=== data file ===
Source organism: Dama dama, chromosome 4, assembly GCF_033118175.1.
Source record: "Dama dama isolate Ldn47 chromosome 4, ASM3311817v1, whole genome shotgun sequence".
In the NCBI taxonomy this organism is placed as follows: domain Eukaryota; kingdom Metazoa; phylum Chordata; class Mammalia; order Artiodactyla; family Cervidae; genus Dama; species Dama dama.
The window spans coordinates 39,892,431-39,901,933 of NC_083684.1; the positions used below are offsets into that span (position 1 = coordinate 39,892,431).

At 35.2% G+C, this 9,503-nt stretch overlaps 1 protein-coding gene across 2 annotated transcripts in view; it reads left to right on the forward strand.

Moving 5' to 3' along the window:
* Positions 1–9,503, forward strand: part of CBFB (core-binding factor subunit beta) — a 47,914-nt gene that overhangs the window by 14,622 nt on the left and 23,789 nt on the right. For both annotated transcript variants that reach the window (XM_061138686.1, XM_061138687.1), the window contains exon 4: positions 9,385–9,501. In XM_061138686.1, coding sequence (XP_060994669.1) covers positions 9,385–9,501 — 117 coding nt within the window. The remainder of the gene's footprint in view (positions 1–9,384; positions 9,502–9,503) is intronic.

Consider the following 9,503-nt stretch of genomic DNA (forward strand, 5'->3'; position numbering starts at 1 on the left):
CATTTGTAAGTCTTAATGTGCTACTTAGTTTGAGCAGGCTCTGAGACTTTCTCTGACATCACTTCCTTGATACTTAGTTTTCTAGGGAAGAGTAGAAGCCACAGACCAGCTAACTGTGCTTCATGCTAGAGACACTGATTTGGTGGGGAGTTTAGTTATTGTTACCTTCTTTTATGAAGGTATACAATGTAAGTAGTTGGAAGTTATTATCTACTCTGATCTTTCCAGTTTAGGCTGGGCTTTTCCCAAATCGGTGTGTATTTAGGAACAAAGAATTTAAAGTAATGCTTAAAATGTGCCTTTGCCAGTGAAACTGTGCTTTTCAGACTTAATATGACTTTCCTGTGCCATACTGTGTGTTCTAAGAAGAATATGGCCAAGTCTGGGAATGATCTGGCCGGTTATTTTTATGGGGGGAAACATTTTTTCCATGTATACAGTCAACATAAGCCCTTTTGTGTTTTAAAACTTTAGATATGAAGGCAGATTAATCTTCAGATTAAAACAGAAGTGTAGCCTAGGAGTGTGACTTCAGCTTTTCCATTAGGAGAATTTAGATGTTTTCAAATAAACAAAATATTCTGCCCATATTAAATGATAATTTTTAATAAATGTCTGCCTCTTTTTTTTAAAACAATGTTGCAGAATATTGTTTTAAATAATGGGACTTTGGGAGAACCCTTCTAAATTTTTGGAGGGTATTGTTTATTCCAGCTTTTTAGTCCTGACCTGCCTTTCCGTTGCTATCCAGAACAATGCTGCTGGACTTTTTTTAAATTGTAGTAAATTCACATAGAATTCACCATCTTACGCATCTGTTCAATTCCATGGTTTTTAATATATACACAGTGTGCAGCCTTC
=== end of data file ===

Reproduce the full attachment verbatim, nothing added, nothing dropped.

Source organism: Dama dama, chromosome 4, assembly GCF_033118175.1.
Source record: "Dama dama isolate Ldn47 chromosome 4, ASM3311817v1, whole genome shotgun sequence".
In the NCBI taxonomy this organism is placed as follows: domain Eukaryota; kingdom Metazoa; phylum Chordata; class Mammalia; order Artiodactyla; family Cervidae; genus Dama; species Dama dama.
The window spans coordinates 39,892,431-39,901,933 of NC_083684.1; the positions used below are offsets into that span (position 1 = coordinate 39,892,431).

At 35.2% G+C, this 9,503-nt stretch overlaps 1 protein-coding gene across 2 annotated transcripts in view; it reads left to right on the forward strand.

Moving 5' to 3' along the window:
* Positions 1–9,503, forward strand: part of CBFB (core-binding factor subunit beta) — a 47,914-nt gene that overhangs the window by 14,622 nt on the left and 23,789 nt on the right. For both annotated transcript variants that reach the window (XM_061138686.1, XM_061138687.1), the window contains exon 4: positions 9,385–9,501. In XM_061138686.1, coding sequence (XP_060994669.1) covers positions 9,385–9,501 — 117 coding nt within the window. The remainder of the gene's footprint in view (positions 1–9,384; positions 9,502–9,503) is intronic.

Consider the following 9,503-nt stretch of genomic DNA (forward strand, 5'->3'; position numbering starts at 1 on the left):
CATTTGTAAGTCTTAATGTGCTACTTAGTTTGAGCAGGCTCTGAGACTTTCTCTGACATCACTTCCTTGATACTTAGTTTTCTAGGGAAGAGTAGAAGCCACAGACCAGCTAACTGTGCTTCATGCTAGAGACACTGATTTGGTGGGGAGTTTAGTTATTGTTACCTTCTTTTATGAAGGTATACAATGTAAGTAGTTGGAAGTTATTATCTACTCTGATCTTTCCAGTTTAGGCTGGGCTTTTCCCAAATCGGTGTGTATTTAGGAACAAAGAATTTAAAGTAATGCTTAAAATGTGCCTTTGCCAGTGAAACTGTGCTTTTCAGACTTAATATGACTTTCCTGTGCCATACTGTGTGTTCTAAGAAGAATATGGCCAAGTCTGGGAATGATCTGGCCGGTTATTTTTATGGGGGGAAACATTTTTTCCATGTATACAGTCAACATAAGCCCTTTTGTGTTTTAAAACTTTAGATATGAAGGCAGATTAATCTTCAGATTAAAACAGAAGTGTAGCCTAGGAGTGTGACTTCAGCTTTTCCATTAGGAGAATTTAGATGTTTTCAAATAAACAAAATATTCTGCCCATATTAAATGATAATTTTTAATAAATGTCTGCCTCTTTTTTTTAAAACAATGTTGCAGAATATTGTTTTAAATAATGGGACTTTGGGAGAACCCTTCTAAATTTTTGGAGGGTATTGTTTATTCCAGCTTTTTAGTCCTGACCTGCCTTTCCGTTGCTATCCAGAACAATGCTGCTGGACTTTTTTTAAATTGTAGTAAATTCACATAGAATTCACCATCTTACGCATCTGTTCAATTCCATGGTTTTTAATATATACACAGTGTGCAGCCTTC